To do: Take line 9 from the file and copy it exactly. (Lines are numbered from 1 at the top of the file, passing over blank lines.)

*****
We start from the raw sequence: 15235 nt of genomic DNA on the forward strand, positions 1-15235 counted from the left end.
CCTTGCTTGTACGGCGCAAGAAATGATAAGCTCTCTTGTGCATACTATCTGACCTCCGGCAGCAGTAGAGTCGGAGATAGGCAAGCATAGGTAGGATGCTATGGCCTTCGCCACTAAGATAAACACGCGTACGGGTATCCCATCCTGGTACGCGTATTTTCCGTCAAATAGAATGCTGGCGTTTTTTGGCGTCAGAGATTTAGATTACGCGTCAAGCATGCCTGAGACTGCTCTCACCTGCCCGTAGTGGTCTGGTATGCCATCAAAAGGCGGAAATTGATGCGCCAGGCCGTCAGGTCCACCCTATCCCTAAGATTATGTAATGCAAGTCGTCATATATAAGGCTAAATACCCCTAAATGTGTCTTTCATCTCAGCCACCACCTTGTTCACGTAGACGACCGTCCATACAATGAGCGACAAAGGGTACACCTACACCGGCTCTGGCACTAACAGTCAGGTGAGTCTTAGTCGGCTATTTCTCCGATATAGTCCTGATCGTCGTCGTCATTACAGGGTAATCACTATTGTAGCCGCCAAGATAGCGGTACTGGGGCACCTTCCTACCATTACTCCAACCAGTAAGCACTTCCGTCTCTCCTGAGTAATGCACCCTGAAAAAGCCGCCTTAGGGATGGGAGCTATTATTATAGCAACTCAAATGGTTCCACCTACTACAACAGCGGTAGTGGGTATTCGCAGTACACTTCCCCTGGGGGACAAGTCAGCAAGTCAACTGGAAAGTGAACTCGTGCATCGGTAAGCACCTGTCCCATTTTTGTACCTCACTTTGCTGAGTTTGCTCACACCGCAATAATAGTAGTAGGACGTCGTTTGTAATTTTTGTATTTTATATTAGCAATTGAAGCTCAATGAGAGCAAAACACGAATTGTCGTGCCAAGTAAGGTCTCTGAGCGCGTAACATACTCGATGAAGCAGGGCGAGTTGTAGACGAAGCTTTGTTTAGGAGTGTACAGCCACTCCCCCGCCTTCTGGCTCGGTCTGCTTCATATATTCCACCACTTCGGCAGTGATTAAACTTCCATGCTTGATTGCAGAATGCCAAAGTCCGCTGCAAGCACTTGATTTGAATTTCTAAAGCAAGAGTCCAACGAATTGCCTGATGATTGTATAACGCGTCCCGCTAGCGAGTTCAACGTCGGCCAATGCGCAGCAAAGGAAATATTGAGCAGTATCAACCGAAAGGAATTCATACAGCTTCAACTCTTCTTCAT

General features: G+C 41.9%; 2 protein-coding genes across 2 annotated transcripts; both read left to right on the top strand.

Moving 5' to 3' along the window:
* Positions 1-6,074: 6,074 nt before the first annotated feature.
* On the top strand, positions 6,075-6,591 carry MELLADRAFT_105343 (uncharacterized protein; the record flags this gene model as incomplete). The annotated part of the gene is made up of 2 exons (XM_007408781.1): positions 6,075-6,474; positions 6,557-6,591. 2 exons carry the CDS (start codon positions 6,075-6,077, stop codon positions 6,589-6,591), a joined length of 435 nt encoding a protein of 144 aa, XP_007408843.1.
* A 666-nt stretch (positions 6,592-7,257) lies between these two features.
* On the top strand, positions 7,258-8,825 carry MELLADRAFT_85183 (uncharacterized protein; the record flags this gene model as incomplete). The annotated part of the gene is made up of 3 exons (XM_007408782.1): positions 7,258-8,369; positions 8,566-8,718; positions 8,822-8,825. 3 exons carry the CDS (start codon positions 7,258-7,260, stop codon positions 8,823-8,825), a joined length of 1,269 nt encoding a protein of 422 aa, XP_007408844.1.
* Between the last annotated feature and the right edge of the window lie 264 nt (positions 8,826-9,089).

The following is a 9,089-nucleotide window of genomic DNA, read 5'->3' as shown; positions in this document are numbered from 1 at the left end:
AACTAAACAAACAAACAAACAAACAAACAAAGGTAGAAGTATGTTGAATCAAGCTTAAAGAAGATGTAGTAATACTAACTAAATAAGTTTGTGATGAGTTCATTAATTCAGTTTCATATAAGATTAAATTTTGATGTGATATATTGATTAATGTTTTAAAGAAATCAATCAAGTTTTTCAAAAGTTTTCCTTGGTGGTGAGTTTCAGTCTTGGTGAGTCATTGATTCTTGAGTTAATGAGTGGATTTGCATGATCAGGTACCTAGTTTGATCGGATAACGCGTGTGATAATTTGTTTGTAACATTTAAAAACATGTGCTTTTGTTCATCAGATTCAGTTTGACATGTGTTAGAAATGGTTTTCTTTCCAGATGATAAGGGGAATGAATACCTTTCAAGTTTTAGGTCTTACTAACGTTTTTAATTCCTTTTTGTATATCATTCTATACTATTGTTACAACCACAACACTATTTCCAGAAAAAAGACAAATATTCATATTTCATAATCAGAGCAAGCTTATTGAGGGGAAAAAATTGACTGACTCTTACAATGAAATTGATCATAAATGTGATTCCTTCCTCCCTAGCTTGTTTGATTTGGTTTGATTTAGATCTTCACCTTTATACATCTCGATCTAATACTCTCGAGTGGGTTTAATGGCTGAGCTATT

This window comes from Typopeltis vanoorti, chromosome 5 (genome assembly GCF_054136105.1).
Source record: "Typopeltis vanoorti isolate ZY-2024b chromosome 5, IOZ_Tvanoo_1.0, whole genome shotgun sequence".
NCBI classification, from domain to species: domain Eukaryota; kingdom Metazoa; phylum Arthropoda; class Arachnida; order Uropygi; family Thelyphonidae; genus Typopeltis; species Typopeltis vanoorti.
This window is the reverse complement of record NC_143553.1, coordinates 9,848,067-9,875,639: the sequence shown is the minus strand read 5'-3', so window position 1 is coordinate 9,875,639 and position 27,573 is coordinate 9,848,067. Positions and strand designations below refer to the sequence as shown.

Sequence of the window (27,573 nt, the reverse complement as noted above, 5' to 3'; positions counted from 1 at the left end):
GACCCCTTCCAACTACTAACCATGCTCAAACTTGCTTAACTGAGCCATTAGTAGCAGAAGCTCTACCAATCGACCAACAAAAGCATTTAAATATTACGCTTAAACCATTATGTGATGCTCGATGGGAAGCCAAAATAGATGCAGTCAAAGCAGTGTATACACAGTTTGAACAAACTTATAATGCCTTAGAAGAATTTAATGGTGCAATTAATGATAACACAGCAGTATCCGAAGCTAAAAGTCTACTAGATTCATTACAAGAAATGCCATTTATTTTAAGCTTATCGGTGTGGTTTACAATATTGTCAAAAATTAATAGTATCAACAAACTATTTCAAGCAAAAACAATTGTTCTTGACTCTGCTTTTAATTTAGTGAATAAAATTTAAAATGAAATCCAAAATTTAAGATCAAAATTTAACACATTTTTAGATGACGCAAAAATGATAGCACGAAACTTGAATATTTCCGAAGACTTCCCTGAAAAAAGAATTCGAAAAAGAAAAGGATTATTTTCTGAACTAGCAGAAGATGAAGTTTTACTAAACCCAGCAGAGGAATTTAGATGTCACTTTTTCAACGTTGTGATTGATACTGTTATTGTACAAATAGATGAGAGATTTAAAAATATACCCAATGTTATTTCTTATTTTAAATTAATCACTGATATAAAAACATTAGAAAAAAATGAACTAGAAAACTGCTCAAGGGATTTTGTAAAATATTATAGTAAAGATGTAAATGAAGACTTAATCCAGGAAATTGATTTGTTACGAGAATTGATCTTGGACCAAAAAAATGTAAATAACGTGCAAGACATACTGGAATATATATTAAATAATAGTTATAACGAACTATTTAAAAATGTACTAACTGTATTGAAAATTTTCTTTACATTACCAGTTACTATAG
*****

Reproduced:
* Between the last annotated feature and the right edge of the window lie 264 nt (positions 8,826-9,089).